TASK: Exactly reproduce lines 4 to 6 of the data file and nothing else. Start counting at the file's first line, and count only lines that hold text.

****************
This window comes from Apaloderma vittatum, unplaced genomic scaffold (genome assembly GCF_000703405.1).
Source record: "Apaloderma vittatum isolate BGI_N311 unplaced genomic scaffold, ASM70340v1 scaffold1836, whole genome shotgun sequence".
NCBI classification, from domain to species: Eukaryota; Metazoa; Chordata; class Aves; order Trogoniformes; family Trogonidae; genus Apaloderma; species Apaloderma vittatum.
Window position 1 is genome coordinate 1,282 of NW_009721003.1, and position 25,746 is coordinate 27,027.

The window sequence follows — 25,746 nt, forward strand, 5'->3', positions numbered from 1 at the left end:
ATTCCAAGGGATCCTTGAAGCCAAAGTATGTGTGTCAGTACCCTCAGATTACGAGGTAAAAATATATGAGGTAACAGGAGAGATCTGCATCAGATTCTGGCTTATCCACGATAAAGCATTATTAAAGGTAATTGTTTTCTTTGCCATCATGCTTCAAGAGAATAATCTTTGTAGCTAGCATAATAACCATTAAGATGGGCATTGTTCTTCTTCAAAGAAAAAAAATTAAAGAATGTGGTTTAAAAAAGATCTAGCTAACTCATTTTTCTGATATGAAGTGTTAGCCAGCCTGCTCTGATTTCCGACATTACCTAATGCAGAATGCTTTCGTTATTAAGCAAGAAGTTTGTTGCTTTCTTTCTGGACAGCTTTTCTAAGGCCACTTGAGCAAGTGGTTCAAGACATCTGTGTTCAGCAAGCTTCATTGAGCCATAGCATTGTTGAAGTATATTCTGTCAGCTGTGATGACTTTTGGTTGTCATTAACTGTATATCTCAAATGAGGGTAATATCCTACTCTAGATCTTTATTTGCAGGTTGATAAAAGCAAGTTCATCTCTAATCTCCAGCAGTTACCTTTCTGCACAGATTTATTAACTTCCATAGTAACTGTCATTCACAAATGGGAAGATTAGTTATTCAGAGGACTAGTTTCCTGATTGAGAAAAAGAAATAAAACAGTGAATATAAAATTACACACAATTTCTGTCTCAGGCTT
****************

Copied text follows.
Window position 1 is genome coordinate 1,282 of NW_009721003.1, and position 25,746 is coordinate 27,027.

The window sequence follows — 25,746 nt, forward strand, 5'->3', positions numbered from 1 at the left end:
ATTCCAAGGGATCCTTGAAGCCAAAGTATGTGTGTCAGTACCCTCAGATTACGAGGTAAAAATATATGAGGTAACAGGAGAGATCTGCATCAGATTCTGGCTTATCCACGATAAAGCATTATTAAAGGTAATTGTTTTCTTTGCCATCATGCTTCAAGAGAATAATCTTTGTAGCTAGCATAATAACCATTAAGATGGGCATTGTTCTTCTTCAAAGAAAAAAAATTAAAGAATGTGGTTTAAAAAAGATCTAGCTAACTCATTTTTCTGATATGAAGTGTTAGCCAGCCTGCTCTGATTTCCGACATTACCTAATGCAGAATGCTTTCGTTATTAAGCAAGAAGTTTGTTGCTTTCTTTCTGGACAGCTTTTCTAAGGCCACTTGAGCAAGTGGTTCAAGACATCTGTGTTCAGCAAGCTTCATTGAGCCATAGCATTGTTGAAGTATATTCTGTCAGCTGTGATGACTTTTGGTTGTCATTAACTGTATATCTCAAATGAGGGTAATATCCTACTCTAGATCTTTATTTGCAGGTTGATAAAAGCAAGTTCATCTCTAATCTCCAGCAGTTACCTTTCTGCACAGATTTATTAACTTCCATAGTAACTGTCATTCACAAATGGGAAGATTAGTTATTCAGAGGACTAGTTTCCTGATTGAGAAAAAGAAATAAAACAGTGAATATAAAATTACACACAATTTCTGTCTCAGGCTT